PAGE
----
It’s natural for people to think that they won’t be victims of cyberattacks. Most of the news surrounding hacking and data breaches involves large corporations, but that is because that’s where a high number of victims are affected. Hackers may find they have an easier time going after smaller organizations that aren’t prepared for a security breach. In fact, churches are a growing target for cybersecurity threats. While they might get less information from smaller organizations, thieves will have an easier time accessing that information.
If your church keeps any time-sensitive information on a computer network—whether that is personal information, credit card info, or other vital data—you need to ensure your cybersecurity is top-notch, so you, your church and your members are fully protected.
Here are some tips for enhancing your cybersecurity.
1. Keep your staff informed
The unfortunate truth is that human error is one of the portholes through which hackers can attack your church. Staff are constantly hooked up to your network, whether that’s through email, church computers, or home devices.
Make sure you have security protocols for accessing your network, and ensure your volunteers are aware of them. Keep a checklist handy that your staff—and anyone who accesses your network—can access. Regularly update your policies to reflect the new techniques cybercriminals develop.
Here are some questions to ask: Are there rules about when staff can be connected to your network or what they can do while connected? Do you have policies about password protection? Are staff allowed to take church laptops and tablets home with them? If so, what are the rules around doing so?
2. Update your network regularly
Your computers, network and system should be updated regularly. These updates provide additional protection for your church. As developers become aware of new threats, they create programs designed to prevent the latest hacker techniques and spread those through updates. Old, outdated networks are easier for hackers to access.
In addition to updating your network, take the time to regularly inspect your system for weaknesses and take the steps to address those vulnerabilities.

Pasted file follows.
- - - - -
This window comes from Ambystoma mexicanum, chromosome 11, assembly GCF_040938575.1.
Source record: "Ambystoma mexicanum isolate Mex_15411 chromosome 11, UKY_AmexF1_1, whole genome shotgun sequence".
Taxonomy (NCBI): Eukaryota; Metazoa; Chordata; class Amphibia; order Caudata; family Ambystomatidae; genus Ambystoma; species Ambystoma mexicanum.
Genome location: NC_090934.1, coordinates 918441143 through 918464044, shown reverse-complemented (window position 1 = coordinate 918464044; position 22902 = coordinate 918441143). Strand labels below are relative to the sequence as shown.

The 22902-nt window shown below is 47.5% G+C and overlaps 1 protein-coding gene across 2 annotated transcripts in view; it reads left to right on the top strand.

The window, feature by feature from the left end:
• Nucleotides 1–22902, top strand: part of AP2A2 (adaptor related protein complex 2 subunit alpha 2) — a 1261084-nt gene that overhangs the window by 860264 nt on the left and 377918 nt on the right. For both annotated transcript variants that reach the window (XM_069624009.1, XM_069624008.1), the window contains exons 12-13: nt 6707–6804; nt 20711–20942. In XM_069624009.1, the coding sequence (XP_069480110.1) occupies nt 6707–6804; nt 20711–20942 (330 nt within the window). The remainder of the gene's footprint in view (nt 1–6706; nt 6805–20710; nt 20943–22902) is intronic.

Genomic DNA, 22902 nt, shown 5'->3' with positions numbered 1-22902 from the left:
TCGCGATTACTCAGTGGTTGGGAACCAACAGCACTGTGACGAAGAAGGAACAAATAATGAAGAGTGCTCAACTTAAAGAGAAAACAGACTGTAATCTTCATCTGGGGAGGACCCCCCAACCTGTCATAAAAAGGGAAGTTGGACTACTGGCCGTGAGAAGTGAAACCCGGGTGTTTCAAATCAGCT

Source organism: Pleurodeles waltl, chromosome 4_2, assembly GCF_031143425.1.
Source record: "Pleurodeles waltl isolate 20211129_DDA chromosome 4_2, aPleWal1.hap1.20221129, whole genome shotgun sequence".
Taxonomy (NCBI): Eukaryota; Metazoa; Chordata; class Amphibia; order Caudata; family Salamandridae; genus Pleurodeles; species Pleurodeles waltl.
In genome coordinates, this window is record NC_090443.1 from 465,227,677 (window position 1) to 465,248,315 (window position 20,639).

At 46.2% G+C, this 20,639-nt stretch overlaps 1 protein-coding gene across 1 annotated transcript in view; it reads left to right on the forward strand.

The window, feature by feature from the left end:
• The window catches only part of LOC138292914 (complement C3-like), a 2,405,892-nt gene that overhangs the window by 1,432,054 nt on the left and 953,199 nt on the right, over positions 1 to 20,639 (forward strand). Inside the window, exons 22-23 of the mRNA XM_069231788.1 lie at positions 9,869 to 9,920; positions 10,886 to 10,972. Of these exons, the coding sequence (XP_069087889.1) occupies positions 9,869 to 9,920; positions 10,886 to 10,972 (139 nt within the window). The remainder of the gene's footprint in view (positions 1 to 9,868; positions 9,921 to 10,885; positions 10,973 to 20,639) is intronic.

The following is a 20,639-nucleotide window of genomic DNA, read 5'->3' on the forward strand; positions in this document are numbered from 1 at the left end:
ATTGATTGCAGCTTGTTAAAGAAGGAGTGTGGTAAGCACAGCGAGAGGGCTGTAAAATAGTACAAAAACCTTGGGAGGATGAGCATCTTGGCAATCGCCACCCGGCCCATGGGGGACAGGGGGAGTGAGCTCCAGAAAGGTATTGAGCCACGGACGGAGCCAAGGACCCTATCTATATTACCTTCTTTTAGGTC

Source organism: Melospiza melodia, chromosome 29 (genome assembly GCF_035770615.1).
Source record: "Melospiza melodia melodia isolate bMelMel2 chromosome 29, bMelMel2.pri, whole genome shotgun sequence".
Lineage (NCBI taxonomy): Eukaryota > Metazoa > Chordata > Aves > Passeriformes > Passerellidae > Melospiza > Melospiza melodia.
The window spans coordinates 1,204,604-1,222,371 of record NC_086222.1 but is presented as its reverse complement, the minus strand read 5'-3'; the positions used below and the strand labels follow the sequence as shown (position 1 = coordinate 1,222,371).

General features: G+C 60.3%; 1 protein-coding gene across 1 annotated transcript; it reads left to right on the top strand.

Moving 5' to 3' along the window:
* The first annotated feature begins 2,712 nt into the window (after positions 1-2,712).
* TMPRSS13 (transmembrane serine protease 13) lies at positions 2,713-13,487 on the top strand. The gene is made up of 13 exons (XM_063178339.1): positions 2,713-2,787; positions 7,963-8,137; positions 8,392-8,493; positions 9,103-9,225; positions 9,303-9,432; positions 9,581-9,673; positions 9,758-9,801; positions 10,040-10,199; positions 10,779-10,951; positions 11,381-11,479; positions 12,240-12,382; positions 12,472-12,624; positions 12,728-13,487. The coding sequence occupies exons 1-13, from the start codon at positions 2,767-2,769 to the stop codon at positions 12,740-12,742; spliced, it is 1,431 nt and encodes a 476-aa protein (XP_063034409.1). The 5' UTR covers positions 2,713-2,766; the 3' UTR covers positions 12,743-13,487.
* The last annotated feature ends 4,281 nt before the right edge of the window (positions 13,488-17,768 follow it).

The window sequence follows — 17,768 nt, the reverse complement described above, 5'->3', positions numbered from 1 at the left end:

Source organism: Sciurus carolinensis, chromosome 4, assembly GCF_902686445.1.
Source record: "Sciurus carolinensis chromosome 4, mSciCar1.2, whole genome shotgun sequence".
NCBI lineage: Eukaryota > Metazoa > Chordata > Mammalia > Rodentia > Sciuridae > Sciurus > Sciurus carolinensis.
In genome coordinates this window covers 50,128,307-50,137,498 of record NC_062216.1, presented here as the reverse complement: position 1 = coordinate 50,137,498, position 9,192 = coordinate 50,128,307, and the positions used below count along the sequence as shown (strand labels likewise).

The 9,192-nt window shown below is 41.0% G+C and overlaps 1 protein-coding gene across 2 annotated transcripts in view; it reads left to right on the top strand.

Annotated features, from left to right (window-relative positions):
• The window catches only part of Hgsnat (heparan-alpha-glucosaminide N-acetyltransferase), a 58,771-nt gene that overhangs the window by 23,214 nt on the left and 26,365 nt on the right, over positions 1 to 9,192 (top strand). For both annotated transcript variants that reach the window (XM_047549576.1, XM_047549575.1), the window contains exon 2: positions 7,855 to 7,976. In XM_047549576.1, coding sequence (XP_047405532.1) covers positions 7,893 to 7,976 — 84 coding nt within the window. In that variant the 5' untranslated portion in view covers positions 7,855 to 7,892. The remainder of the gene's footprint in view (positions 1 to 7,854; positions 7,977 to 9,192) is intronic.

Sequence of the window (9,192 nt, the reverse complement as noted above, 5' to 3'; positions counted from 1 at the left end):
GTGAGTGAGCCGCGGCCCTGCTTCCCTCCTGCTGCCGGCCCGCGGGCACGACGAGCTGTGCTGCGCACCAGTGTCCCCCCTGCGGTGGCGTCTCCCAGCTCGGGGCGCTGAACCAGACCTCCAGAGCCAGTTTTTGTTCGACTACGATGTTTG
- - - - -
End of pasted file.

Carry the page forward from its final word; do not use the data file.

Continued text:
3. Be aware of information breaches
It isn’t just credit card information that hackers are after. Personal information, passwords, and other sensitive data can be sold and used for fraudulent purposes. Your church may not collect credit card and other payment information, but that doesn’t mean you don’t have data that’s valuable for hackers.
If you have any information that could be bought, used for fraud or identity theft, or used for extortion, you need to take steps to protect that information.
Once your network has been hacked, you risk losing your members’ trust. Once that trust is gone, it’s hard to get it back.
4. Keep up-to-date on the latest scams and threats
Monitor the media and security sites to keep yourself informed about the latest techniques being used by scammers so that you’ll be better able to identify them if they approach you. For example, phone calls to your church asking for information, or that there is an issue with your computers that the caller can help fix.
Don’t make the mistake of assuming that just because you run a small church or don’t collect payment information that your business is safe from hackers. There is a lot of private information available that hackers and thieves can use to make money from, and churches small and large are targets.
Be aware of vulnerabilities in your system and take the steps to address them, before it’s too late.
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